It's a subject that's been bothering me for some time, and recent developments spur me to solicit opinion. Amongst food critics particularly, but to a certain extent amongst the general public, it would seem that recently there's a trend to consider places whose format is a no-choice menu such as a tasting menu as in some way automatically better than restaurants in a more traditional idiom (a la carte/prix-fixe). Not just better, MUCH better. Such that the list of "great" restaurants is almost starting to be monopolised by such establishments, while restaurants staying with the traditional format are being downrated. Can anybody explain why?
From the point of view of the restaurant, I can see why it's an easy choice: if you deliver one set menu every night, this simplifies the entire process of preparation as well as cook training, such that the operation can be MUCH cheaper and probably much more easily be conducted at highly reproducible levels. It's not as much of a challenge for the chef, of course, because now they don't have to be masters of changing from one thing to the other over the course of an evening, and from the point of view of the waitstaff it *really* diminishes the challenge - no more worries about incorrect orders, where to place dishes, etc. etc. etc. So it's not a surprise that a lot of elite restaurants are opting for the "easy way out".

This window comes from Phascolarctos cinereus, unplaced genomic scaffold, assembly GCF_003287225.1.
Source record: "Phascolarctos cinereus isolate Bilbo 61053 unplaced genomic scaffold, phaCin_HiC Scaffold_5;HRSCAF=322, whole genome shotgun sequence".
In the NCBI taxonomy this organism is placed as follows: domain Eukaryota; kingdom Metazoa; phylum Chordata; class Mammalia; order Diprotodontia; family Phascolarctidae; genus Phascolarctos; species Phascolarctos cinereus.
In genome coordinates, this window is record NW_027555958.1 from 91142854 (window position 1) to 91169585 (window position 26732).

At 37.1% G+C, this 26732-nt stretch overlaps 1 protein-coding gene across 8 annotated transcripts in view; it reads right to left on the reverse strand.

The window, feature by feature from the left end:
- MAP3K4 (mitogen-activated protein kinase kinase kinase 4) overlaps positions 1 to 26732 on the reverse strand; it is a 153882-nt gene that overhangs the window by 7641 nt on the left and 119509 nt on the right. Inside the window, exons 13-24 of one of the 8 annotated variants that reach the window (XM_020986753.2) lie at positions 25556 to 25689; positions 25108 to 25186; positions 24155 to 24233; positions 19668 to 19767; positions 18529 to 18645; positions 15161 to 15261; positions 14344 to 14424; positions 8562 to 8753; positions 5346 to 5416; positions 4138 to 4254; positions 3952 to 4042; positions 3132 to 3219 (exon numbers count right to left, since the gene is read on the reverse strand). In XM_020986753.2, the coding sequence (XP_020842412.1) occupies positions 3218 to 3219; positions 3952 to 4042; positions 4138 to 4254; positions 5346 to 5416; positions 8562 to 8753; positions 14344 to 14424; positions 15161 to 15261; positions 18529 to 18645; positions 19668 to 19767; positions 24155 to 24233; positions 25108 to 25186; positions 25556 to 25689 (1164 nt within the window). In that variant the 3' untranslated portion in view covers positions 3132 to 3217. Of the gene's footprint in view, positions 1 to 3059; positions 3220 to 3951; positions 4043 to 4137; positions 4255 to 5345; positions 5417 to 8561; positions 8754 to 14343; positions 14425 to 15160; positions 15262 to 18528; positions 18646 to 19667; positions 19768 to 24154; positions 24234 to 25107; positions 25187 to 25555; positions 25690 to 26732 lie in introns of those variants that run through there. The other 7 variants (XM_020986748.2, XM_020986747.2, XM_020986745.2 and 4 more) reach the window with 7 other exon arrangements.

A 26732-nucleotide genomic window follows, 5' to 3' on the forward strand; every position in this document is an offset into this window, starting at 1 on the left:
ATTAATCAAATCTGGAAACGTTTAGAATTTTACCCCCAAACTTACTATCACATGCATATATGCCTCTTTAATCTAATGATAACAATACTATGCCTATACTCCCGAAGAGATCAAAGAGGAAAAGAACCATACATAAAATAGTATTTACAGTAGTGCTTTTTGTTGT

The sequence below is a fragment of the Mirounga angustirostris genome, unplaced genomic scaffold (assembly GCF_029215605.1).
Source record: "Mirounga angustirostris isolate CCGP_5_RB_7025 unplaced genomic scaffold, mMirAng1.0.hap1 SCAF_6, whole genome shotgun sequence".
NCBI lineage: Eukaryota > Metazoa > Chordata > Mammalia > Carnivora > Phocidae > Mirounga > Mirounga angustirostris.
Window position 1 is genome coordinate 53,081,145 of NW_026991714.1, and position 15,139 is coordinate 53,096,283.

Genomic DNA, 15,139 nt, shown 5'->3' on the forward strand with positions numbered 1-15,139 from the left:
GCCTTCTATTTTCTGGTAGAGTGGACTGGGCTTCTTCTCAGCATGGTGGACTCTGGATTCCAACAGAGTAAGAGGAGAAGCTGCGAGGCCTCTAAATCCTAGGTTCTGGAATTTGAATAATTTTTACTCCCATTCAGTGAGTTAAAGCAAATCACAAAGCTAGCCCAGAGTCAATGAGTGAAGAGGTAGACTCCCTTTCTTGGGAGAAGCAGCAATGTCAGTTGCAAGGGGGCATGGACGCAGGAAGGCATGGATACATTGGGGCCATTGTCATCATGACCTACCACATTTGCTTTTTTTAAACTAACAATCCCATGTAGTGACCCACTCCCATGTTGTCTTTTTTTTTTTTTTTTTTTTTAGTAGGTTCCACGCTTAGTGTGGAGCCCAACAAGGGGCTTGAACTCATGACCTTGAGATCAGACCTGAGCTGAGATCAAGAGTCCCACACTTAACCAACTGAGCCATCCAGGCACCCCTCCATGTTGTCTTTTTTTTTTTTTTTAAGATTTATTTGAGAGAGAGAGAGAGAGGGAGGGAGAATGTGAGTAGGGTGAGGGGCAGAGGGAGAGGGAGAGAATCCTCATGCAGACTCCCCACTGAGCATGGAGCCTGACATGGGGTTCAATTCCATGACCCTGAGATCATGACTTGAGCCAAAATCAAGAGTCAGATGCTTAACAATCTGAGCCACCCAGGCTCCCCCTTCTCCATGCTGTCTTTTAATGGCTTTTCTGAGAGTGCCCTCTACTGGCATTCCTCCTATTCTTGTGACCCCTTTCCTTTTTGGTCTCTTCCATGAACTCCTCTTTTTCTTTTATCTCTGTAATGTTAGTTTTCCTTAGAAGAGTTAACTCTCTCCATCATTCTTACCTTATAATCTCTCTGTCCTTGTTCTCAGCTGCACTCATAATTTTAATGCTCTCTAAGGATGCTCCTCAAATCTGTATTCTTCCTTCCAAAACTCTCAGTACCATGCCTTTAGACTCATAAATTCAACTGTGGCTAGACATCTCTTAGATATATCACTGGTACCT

But from the point of view of the consumer or the critic, I don't see why such a move should automatically (indeed even at all) put them in a higher or more exalted category. Can anyone explain the thinking behind this?